Volvo To Stick To 4-Cylinders, Thanks

by under News on 17 Mar 2017 02:15:15 PM17 Mar 2017

Advanced Drive-E powertrains to remain as they are.

Volvo To Stick To 4-Cylinders, Thanks

When Volvo announced its new Drive-E powertrain and its commitment to downsizing, it’s safe to say that critics and observers were taken aback by the radical approach to propulsion. Of course, Volvo then detailed the design and engineering behind their Drive-E engines, and we quickly learned that the Swedish marque led the way in terms of outright efficiency and specific output (that’s kilowatt-per-litre). 

With the release of the XC90, Volvo essentially shrugged off any and all concerns about a lack of power, with top-spec T8 TwinEngine plug-in hybrid models good for 300kW & 400Nm. The brand shoehorned a turbocharger and a supercharger under the bonnet, to ensure seamless (and relentless) power delivery and unbelievable fuel efficiency, with the most powerful XC90 managing just 2.1L/100km in average fuel consumption. 

Volvo To Stick To 4-Cylinders, Thanks

Speaking at the 2017 Geneva motor show, Volvo Cars CEO Hakan Samuelsson admitted that he was sceptical of the move to 4-cylinders in the beginning, too. Since the downsized motors have been implemented however, he’s sold on the idea entirely. “I think we’re even more committed,” Samuelsson said of Volvo’s move to shun anything with more than a four-pot.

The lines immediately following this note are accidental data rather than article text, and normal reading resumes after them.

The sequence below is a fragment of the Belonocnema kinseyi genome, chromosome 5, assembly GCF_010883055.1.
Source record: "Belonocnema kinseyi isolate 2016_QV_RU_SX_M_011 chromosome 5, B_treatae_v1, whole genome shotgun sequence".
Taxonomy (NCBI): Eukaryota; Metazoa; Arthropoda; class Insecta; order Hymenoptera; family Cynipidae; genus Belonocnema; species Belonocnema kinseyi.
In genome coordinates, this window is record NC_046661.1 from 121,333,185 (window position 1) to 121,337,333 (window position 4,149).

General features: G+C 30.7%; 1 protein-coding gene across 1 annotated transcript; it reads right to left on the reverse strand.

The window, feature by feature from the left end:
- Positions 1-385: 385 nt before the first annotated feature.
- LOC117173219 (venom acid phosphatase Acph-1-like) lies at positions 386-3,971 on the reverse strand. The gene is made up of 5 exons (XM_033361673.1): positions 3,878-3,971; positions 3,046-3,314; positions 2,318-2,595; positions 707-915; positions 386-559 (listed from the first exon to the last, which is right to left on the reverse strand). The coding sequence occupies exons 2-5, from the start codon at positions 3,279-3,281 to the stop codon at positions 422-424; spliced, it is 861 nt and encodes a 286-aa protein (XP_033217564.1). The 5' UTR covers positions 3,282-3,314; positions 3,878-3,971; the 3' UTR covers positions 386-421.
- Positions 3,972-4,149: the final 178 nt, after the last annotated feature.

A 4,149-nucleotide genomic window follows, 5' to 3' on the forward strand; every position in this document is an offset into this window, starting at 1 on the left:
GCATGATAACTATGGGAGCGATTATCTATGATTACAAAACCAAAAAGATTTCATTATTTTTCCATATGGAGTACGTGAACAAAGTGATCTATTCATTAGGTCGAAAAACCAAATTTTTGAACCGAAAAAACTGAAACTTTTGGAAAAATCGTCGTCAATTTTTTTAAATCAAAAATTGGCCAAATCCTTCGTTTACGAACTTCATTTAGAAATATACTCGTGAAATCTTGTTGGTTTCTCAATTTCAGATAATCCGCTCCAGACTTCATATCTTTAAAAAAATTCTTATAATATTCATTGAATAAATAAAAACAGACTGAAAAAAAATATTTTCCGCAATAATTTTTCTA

“The reaction of that decision,” the CEO continued, “has been very positive. Even in the US, the XC90 was even truck of the year in the US, a big SUV with a four-cylinder engine. That’s a good indication that we took the right decision. The number one reason is to bring down fuel consumption: you have lower friction in a smaller engine, it has better consumption. There is cost, especially in installation – even if you get an engine from a partner, which we got from Ford, but installing it in the car is a nightmare with all the piping and everything.” 

Volvo To Stick To 4-Cylinders, Thanks

Under the stewardship of Ford, Volvo was in relative disarray, revealed the CEO. “I think we had eight different engines in the old Volvo. All different, and all requiring different wiring harnesses and that’s, of course, a lot of complexity, and it eats up the synergy in the base engine itself. Now we have, always, four-cylinder, always installed in the same way, so it’s much more modular and positive.”

Volvo’s Drive-E powertrains encompass four-cylinder petrols and diesels (which share very similar architecture, pulling costs down further), and three-cylinder petrols. Electrification is catered for across the range, with T8 PHEV models packing the most punch.

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